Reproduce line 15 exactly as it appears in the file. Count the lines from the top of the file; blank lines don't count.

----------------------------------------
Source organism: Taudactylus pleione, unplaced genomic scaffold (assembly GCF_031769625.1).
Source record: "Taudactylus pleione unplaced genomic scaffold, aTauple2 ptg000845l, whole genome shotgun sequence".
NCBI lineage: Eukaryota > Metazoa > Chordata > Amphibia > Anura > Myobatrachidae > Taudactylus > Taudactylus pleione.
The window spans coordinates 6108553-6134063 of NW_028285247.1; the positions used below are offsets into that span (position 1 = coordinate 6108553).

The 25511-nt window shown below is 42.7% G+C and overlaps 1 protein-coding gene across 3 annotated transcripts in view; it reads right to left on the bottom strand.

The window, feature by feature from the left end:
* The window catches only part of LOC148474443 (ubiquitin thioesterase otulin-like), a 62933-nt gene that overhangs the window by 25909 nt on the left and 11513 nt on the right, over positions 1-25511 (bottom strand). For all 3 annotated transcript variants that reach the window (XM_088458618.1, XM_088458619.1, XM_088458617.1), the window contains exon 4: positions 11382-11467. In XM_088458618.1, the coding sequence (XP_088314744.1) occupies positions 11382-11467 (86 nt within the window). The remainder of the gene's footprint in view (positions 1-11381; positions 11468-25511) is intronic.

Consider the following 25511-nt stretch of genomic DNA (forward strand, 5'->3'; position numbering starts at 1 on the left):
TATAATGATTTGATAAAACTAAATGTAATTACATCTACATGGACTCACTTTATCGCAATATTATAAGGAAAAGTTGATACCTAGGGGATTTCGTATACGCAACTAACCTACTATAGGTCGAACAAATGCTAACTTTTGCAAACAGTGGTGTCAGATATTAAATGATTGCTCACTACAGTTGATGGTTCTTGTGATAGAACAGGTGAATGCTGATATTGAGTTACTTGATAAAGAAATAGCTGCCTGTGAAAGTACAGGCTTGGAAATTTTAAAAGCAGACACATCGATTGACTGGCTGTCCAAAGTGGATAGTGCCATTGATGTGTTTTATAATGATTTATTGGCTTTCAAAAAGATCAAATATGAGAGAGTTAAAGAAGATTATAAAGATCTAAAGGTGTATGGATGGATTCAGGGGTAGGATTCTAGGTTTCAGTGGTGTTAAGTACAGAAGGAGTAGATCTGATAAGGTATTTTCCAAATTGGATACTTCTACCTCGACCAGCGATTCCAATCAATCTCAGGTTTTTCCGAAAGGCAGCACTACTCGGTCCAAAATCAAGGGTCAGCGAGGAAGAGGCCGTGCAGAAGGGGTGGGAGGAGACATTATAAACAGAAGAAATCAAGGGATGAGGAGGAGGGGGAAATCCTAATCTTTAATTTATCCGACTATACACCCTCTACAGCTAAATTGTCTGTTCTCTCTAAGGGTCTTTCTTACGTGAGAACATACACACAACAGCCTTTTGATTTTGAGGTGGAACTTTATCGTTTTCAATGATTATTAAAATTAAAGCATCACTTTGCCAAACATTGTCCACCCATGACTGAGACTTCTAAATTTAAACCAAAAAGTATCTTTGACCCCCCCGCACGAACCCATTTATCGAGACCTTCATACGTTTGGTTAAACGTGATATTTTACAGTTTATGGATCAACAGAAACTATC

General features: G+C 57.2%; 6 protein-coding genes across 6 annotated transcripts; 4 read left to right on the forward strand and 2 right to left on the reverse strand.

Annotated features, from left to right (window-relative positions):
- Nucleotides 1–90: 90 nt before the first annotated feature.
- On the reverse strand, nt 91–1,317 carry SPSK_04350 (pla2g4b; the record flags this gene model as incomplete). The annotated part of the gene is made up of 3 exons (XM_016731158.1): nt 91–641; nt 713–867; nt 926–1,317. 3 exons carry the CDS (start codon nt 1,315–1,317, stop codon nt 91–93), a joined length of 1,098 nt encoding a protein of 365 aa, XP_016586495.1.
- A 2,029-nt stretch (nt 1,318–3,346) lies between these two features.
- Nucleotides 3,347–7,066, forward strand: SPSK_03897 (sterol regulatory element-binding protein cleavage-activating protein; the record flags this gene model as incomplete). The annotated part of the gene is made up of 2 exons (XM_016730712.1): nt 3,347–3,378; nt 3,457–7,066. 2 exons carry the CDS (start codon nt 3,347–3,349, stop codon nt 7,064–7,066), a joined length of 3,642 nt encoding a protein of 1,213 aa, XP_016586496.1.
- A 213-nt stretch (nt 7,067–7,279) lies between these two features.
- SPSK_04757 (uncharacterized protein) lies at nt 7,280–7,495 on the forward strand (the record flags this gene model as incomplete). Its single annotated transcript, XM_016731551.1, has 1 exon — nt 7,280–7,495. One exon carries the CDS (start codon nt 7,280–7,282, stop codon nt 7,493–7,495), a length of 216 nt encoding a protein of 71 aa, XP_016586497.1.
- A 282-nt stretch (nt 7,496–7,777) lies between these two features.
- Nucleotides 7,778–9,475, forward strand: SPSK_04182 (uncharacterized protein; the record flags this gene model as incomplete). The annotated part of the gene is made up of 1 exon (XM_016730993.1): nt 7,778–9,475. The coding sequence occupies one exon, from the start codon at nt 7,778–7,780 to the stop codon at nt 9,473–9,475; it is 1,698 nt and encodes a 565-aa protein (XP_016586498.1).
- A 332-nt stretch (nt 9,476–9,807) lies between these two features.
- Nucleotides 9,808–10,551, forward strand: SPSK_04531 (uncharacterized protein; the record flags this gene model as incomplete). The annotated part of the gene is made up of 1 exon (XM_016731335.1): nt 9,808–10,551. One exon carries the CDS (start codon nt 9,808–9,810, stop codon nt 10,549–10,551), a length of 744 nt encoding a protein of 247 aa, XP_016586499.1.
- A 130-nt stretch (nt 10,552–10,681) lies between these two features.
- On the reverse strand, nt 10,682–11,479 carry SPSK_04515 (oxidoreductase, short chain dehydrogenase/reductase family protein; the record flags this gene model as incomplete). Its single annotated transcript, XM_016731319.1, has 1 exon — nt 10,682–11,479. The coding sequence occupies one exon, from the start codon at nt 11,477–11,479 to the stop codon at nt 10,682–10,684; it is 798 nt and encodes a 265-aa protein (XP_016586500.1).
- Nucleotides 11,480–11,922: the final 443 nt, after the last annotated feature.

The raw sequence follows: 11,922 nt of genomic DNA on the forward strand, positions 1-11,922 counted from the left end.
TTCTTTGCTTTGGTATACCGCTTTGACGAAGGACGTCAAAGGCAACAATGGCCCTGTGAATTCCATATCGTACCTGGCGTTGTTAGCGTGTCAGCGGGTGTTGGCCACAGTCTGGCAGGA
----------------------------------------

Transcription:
- Nucleotides 3,347–7,066, forward strand: SPSK_03897 (sterol regulatory element-binding protein cleavage-activating protein; the record flags this gene model as incomplete). The annotated part of the gene is made up of 2 exons (XM_016730712.1): nt 3,347–3,378; nt 3,457–7,066. 2 exons carry the CDS (start codon nt 3,347–3,349, stop codon nt 7,064–7,066), a joined length of 3,642 nt encoding a protein of 1,213 aa, XP_016586496.1.